3. I’ve heard it referred to as “living water” and may actually be the cause of some very long lived individuals (over their 100’s) and still getting about. The theory is the minerals it contains, coming from a underground spring.

    But I can see what this would be of concern, if there was anyone spraying chemicals in the area. It gets into the ground, and thus, the ground water.

    I like your new site. Took me a while to comment, as I’ve been flat strap, catching up with painting our verandah, now the weather has cleared. 🙂

    Liked by 1 person

    • I’m glad you came through the cyclone okay. We are not getting alot of news here about it but I take it that it was very serious.
      I have heard the same thing about the longevity of living water (I like that better than the word “raw’) but also about the diet in general-the alkaline diet. I know that the survivors in Radical Remission used spring water in some cases or carefully selected mineral water, for fasting for long very long periods.
      It takes many years for contaminants to reach the water sources from the surface but its starting to happen in our area. Our well tested clean at 350 ft deep. We probably should get it tested again. Old timers however think it takes hundereds of years for pesticides to reach that far down but I think this is a rationalization-they want to keep spraying poisons that don’t hurt “us”. Hard to get to the truth actually.


      • I haven’t been following the Cyclone too closely, as it triggers memories for me. But I have seen a few pictures through blogs. Cyclones tend to happen at the top of our state, and we get the rain fall-out. This time around it caused flooding in Brisbane and the Gold Coast. So mainly coastal regions. We got the outskirts of that particular rain event, which was great for the garden. Lots of moderate rain, that we really needed after the recent heatwave. No flood for us though.

        Lots of homes flooded though – mostly in New South Wales areas, located near Rivers, or other waterways. The damage is quiet widespread. So not only did our state have to deal with the damage the cyclone caused, the top end, but also the flooding caused by the rain dumped afterwards. But it even extended down into the next State – NSW. So quiet a huge effect, when you consider Queensland, is a large state in it’s own right, let alone effecting the adjoining State too.

        I hope your well remains clean, but I can see your reasons for concern.

        Liked by 1 person

  4. I am glad you were able to go through this without being triggered. I was worried. Hope you are proud of yourself for it.
    I think that people here in the U.S. just don’t understand how your territory is divided into very large chunks, unlike ours where a “state” can be any size and each are smaller than Queensland for certain. I appreciate how widespread the damage is when you explain the extent of its reach. That is a huge territory to be affected in one go. Some press is comparing the damage to Katrina but even then, the Katrina damage was far more localized than what you are describing (though extremely devastating none the less.)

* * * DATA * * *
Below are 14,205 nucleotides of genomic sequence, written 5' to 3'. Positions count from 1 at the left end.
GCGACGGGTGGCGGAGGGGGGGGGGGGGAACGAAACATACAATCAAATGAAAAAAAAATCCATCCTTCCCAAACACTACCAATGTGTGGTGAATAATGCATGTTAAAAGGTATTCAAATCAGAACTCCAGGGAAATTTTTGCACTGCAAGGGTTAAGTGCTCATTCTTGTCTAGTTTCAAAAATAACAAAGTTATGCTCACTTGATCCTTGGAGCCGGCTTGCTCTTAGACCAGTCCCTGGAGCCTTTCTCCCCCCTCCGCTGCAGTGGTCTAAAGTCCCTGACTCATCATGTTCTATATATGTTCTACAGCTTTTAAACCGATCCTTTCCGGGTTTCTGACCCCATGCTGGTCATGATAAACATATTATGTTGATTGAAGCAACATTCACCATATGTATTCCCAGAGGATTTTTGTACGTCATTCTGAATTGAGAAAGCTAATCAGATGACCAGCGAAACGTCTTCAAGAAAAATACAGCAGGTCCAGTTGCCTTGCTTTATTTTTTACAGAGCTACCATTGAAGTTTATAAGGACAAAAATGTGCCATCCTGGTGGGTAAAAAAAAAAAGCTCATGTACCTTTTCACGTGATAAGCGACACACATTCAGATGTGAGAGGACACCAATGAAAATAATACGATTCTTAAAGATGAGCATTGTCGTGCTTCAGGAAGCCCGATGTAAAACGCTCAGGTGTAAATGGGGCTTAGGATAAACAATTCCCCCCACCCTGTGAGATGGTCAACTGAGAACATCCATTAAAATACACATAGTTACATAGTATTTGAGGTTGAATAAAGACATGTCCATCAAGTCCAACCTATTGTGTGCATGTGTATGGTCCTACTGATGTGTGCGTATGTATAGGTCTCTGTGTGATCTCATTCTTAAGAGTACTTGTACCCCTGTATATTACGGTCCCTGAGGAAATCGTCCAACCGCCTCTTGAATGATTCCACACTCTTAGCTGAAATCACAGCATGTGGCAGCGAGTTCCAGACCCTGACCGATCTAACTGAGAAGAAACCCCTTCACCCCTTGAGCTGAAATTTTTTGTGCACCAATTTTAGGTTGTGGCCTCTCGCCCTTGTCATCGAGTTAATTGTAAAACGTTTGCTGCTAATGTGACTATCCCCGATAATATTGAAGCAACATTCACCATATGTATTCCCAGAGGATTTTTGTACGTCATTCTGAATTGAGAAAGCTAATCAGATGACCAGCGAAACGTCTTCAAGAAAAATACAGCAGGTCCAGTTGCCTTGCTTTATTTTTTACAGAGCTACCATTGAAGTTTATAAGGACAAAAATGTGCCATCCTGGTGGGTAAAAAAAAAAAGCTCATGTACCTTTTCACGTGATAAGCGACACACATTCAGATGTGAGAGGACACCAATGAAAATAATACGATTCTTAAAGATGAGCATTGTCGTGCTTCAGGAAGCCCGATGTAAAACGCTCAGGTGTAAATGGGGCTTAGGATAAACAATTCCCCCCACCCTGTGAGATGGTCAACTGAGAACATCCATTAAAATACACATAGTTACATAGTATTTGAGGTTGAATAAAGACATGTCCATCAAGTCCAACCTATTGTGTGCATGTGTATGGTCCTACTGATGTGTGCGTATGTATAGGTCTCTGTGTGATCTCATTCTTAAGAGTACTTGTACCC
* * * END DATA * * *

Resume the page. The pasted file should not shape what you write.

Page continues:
I am glad that you are all okay and that your garden got the benefit.


    • Some numbers I read, for Lismore in New South Wales, was 440mm of rain in 24 hours. Those are some large numbers, and why they suffered extensive flooding. As a comparison, in the 2011 Lockyer Valley floods, some areas receive 200-300mm of rain – but that came in a few hours! So of course the difference is the intensity the floods occurred.

      Still, accidents happen and five people have lost their lives, with three still missing. When you consider how widespread the damage has been, that’s a low number. It’s still not nice to lose anyone though.

      Liked by 1 person

      • That small number is astounding actually. Garry had me watch the radar on Storm Debbie-it was a slow mover for sure. I am used to seeing these super storms over the midwest where they cause more tornados and wind damage and move fast usually. Last year we had a strong storm and lots of flooding in the low lying areas but only 1 death-his house slid down the hill. We had had alot of rain previously so the ground was past saturation point. They call it a “one hundred year flood” around here. The water didn’t hang around long however so we drove around and the damage was incredible to see. Water is a very powerful force and it has changed the landscape in substantial ways.
        At any rate, that you came through okay and that there were so few deaths is good news even if we are saddened at any loss of life.